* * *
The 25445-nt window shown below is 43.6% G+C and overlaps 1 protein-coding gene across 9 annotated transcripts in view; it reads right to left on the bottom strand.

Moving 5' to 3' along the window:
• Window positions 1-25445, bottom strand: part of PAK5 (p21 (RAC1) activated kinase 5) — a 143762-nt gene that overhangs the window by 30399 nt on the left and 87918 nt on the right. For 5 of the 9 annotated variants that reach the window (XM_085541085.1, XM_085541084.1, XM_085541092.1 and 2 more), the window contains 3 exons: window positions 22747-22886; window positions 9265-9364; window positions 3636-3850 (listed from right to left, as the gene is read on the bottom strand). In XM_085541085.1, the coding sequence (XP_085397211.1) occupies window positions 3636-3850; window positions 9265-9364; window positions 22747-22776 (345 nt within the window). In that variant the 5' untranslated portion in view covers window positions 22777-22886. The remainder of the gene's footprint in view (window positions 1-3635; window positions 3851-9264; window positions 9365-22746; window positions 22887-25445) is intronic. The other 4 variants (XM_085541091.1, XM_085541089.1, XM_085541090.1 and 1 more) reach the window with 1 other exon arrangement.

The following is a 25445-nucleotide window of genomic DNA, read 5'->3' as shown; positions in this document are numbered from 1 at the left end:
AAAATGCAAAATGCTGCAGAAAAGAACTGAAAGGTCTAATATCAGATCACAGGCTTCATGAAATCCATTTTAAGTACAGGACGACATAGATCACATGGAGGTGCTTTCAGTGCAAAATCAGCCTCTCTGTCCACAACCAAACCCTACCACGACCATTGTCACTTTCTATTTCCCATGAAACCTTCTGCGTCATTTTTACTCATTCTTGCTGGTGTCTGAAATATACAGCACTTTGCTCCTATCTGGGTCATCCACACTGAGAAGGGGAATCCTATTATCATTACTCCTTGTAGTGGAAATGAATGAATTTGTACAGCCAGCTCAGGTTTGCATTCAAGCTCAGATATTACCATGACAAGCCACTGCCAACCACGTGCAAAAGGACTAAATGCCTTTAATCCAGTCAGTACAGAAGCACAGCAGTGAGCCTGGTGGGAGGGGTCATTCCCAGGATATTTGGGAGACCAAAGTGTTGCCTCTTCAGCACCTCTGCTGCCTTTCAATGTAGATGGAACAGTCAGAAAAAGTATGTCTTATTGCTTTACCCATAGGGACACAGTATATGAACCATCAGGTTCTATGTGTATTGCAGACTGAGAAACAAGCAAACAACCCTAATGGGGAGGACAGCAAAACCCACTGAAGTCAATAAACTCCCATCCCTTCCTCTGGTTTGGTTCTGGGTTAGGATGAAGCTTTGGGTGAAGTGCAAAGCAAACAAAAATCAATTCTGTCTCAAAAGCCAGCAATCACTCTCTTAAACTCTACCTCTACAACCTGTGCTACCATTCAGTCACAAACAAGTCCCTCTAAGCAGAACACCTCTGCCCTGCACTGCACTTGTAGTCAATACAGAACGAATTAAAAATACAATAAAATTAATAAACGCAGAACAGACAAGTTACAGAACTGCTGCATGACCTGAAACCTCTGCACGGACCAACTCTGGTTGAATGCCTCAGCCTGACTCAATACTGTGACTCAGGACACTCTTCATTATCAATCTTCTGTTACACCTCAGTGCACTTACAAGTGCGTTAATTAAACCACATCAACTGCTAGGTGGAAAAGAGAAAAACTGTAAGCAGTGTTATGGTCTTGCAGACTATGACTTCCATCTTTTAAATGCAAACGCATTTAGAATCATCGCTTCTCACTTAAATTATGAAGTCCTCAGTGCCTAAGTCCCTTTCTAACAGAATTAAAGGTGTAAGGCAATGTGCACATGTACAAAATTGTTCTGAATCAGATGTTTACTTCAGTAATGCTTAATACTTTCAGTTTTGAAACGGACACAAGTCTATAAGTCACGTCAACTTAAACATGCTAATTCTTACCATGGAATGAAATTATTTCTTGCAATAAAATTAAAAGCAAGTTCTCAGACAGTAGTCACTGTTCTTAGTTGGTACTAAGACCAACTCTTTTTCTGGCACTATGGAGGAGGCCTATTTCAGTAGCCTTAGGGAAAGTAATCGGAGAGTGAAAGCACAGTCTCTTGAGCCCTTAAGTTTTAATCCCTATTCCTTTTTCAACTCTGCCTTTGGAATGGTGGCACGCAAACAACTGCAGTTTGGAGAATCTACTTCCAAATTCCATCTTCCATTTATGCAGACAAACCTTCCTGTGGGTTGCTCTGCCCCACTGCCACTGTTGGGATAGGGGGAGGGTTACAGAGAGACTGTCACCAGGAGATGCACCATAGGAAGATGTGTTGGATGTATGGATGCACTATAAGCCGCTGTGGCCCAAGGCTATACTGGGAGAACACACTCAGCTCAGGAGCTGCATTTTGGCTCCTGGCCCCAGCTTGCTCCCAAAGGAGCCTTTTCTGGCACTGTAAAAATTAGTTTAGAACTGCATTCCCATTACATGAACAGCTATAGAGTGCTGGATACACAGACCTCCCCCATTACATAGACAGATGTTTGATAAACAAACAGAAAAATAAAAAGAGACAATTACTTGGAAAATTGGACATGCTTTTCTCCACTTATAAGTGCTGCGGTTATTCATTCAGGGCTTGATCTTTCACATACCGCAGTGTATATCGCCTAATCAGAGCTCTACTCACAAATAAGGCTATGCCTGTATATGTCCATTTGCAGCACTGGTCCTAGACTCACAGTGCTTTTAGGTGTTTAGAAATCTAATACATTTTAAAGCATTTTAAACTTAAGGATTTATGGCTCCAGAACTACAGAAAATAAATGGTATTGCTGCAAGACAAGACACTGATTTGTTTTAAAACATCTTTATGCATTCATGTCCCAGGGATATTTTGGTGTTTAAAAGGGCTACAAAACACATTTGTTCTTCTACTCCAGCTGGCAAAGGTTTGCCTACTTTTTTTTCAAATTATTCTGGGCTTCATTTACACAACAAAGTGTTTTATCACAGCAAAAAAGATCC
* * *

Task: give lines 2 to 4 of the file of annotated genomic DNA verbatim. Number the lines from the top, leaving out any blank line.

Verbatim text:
Moving 5' to 3' along the window:
• Window positions 1-25445, bottom strand: part of PAK5 (p21 (RAC1) activated kinase 5) — a 143762-nt gene that overhangs the window by 30399 nt on the left and 87918 nt on the right. For 5 of the 9 annotated variants that reach the window (XM_085541085.1, XM_085541084.1, XM_085541092.1 and 2 more), the window contains 3 exons: window positions 22747-22886; window positions 9265-9364; window positions 3636-3850 (listed from right to left, as the gene is read on the bottom strand). In XM_085541085.1, the coding sequence (XP_085397211.1) occupies window positions 3636-3850; window positions 9265-9364; window positions 22747-22776 (345 nt within the window). In that variant the 5' untranslated portion in view covers window positions 22777-22886. The remainder of the gene's footprint in view (window positions 1-3635; window positions 3851-9264; window positions 9365-22746; window positions 22887-25445) is intronic. The other 4 variants (XM_085541091.1, XM_085541089.1, XM_085541090.1 and 1 more) reach the window with 1 other exon arrangement.

The following is a 25445-nucleotide window of genomic DNA, read 5'->3' as shown; positions in this document are numbered from 1 at the left end: